"This is a moral imperative," Obama said.

"It's not just enough to have an energy plan, not just enough to attack global warming. We've got to enlist the American people," Clinton said. "We cannot sustain the current energy profile in this country."

Richardson offered several specifics, saying he would reduce oil consumption by 50 percent by mandating a fuel efficiency standard of 50 miles per gallon.

Connecticut Sen. Chris Dodd also participated in the debate. But Ohio Rep. Dennis Kucinich and former Alaska Sen. Mike Gravel were excluded from the event, even though the hosts allowed obscure Republican candidate Alan Keyes, a former ambassador, to participate Wednesday.

The Des Moines Register Web site said Kucinich and Gravel did not meet certain criteria, including having a campaign office in Iowa as of Oct. 1.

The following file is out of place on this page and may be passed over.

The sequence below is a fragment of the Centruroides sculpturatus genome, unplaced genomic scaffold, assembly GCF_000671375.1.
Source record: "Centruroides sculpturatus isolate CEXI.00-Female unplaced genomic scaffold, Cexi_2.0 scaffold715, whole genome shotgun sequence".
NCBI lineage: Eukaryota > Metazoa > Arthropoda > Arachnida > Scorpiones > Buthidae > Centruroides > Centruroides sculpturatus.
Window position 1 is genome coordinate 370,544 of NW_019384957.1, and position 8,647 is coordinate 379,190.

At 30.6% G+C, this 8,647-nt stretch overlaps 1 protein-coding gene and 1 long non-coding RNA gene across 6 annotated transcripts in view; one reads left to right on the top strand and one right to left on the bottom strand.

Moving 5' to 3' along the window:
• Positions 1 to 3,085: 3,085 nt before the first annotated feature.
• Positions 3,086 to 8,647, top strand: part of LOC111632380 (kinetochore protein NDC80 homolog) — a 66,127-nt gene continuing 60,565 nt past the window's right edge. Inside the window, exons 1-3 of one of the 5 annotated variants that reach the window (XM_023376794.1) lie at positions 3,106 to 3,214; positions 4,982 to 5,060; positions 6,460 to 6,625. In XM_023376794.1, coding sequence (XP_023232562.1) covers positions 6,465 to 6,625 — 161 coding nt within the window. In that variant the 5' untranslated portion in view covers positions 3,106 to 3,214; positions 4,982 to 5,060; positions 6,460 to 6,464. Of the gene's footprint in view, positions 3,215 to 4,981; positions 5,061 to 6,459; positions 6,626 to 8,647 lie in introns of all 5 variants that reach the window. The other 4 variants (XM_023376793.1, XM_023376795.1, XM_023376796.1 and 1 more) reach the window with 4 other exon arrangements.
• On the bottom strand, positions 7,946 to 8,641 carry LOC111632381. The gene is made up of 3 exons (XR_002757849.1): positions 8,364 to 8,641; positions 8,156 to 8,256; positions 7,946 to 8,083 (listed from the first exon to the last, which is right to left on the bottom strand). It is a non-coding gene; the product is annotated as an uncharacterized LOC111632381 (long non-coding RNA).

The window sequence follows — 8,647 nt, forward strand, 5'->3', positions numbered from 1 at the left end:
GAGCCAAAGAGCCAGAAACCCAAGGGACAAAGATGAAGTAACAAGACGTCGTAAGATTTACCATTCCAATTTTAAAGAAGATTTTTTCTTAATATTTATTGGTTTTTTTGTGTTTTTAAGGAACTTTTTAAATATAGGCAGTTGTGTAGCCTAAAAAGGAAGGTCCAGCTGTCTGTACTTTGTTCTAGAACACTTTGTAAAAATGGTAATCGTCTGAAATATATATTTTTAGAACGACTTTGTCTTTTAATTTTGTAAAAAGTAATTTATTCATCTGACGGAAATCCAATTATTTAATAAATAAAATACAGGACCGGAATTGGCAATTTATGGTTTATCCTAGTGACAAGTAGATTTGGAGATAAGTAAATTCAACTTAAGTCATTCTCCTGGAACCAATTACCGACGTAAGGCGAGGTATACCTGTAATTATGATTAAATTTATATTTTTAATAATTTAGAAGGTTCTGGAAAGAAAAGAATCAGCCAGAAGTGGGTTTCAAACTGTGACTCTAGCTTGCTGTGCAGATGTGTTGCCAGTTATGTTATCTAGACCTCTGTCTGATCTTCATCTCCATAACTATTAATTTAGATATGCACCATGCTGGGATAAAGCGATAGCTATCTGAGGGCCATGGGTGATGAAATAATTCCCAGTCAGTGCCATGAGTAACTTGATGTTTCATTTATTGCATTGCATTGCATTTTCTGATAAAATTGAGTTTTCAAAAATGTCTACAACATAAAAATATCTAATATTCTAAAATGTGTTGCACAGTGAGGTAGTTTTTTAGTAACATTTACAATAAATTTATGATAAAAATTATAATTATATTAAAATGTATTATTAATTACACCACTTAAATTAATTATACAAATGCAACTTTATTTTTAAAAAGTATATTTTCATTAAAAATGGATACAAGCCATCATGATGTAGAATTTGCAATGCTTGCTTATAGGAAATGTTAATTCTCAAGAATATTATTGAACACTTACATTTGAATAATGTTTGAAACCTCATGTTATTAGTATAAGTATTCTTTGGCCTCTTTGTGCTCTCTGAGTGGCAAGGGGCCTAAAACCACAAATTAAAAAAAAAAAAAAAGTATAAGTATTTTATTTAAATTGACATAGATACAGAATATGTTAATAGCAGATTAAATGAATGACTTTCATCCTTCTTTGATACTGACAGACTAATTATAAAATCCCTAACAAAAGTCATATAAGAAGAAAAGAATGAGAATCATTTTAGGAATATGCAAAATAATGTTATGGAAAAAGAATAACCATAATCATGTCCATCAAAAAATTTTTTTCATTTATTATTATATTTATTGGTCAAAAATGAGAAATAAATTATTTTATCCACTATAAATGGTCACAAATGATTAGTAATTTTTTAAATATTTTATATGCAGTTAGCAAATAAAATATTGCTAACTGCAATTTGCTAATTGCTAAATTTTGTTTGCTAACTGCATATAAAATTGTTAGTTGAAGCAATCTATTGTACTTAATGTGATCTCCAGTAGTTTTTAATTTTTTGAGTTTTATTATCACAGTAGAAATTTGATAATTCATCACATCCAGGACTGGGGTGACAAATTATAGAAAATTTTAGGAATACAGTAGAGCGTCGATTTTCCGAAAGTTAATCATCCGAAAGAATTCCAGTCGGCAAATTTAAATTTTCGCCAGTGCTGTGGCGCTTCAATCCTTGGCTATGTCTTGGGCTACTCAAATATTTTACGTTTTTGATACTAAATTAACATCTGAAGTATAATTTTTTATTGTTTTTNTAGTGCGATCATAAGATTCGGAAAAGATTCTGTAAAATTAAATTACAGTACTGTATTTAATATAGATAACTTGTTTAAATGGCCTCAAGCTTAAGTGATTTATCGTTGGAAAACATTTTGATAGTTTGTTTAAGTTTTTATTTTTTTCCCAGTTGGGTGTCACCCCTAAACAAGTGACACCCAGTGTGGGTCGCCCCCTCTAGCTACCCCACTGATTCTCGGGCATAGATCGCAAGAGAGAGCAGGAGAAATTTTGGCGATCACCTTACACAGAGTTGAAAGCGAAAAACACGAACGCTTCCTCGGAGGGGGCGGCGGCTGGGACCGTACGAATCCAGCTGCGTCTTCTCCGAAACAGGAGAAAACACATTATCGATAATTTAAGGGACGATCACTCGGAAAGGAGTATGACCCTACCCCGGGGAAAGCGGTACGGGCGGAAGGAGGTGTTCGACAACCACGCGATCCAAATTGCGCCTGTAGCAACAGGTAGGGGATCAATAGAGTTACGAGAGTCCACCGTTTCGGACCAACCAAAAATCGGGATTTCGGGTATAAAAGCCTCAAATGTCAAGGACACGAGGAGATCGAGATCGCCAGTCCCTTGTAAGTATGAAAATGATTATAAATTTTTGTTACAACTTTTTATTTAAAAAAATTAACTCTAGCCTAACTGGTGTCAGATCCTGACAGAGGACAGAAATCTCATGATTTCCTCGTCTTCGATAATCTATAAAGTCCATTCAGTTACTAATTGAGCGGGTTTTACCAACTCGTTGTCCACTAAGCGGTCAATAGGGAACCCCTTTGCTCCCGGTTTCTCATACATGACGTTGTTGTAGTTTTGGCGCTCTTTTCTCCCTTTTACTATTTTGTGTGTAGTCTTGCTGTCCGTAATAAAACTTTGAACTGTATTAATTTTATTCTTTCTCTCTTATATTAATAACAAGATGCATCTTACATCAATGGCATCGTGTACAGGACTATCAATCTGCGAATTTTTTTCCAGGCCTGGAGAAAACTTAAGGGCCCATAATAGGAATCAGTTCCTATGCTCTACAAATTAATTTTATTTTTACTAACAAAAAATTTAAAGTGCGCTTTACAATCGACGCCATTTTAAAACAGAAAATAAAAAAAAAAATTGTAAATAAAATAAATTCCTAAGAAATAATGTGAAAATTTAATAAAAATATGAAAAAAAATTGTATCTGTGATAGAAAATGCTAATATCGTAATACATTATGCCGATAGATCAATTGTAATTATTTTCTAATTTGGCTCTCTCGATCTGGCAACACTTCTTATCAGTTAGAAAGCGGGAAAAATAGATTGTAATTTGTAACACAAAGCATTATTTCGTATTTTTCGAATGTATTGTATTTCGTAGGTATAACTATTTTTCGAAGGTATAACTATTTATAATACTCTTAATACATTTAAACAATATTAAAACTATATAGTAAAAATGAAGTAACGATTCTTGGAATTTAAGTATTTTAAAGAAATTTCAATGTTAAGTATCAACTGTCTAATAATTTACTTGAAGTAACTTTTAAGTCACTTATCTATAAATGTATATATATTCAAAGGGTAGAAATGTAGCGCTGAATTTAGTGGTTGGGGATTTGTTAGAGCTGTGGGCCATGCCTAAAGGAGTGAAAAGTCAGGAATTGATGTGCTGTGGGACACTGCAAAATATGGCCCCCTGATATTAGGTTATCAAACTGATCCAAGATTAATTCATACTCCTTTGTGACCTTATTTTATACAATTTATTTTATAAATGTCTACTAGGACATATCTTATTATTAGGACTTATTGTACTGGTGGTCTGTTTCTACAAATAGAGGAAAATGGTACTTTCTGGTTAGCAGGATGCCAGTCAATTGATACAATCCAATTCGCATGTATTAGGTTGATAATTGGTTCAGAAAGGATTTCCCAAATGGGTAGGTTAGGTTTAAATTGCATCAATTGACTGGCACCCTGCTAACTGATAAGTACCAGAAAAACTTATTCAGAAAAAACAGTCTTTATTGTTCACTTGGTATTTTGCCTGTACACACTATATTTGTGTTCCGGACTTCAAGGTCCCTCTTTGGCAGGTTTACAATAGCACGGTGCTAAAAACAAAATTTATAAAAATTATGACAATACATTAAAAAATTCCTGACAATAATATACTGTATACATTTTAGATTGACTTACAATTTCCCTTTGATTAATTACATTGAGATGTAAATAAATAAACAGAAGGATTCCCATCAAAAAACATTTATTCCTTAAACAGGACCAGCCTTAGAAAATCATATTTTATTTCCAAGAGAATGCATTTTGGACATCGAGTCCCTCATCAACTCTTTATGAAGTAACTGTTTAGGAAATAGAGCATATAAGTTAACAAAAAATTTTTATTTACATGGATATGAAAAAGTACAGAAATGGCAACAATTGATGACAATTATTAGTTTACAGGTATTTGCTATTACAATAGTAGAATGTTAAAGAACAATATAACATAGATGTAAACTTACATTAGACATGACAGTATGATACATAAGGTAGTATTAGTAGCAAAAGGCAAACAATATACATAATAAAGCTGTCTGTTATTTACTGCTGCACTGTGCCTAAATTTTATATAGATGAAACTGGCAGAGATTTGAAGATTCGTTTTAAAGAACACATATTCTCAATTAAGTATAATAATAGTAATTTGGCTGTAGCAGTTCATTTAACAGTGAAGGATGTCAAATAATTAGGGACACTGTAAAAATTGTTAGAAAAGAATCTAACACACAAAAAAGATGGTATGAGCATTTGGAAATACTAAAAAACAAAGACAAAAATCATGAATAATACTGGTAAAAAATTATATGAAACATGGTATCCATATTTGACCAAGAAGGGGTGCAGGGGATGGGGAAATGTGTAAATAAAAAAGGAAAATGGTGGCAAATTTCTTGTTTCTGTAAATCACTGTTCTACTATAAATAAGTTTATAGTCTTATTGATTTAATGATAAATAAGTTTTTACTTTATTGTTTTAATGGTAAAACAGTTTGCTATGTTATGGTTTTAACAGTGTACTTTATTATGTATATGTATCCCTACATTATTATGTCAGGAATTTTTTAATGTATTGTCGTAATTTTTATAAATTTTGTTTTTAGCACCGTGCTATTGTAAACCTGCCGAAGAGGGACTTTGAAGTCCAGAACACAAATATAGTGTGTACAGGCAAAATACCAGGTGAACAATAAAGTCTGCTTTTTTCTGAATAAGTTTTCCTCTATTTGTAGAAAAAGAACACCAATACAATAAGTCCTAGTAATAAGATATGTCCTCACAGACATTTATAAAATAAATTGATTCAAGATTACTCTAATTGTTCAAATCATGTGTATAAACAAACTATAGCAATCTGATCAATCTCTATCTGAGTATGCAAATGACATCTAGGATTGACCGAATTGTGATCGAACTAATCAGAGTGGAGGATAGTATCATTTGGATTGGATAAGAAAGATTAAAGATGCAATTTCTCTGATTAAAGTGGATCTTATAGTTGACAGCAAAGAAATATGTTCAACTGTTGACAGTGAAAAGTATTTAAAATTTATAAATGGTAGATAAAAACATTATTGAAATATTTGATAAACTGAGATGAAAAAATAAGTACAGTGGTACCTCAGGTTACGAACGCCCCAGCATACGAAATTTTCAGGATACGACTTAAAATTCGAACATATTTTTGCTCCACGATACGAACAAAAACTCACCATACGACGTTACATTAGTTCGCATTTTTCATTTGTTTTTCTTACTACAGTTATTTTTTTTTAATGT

Kucinich's Iowa field director operates out of a home office, which apparently doesn't count — Kucinich objected strongly to his exclusion.

"Setting arbitrary Iowa-specific criteria for a debate that will be broadcast all across the nation and around the world is a ruse and a fraud," he said in a statement.

Iowa is a key battleground, as both the Republican and Democratic races tighten and appear to be in a condition of flux in certain early voting states.

Clinton walked into the debate Thursday leading by double digits nationally, but losing her hold on Iowa.

A Strategic Vision poll of 600 likely voters from Dec. 8-10 showed Obama with 33 percent, Clinton with 25 percent and Edwards with 24 percent in the state.

And recent polls from New Hampshire, which holds its primary Jan. 8, show the race in a dead heat at the top.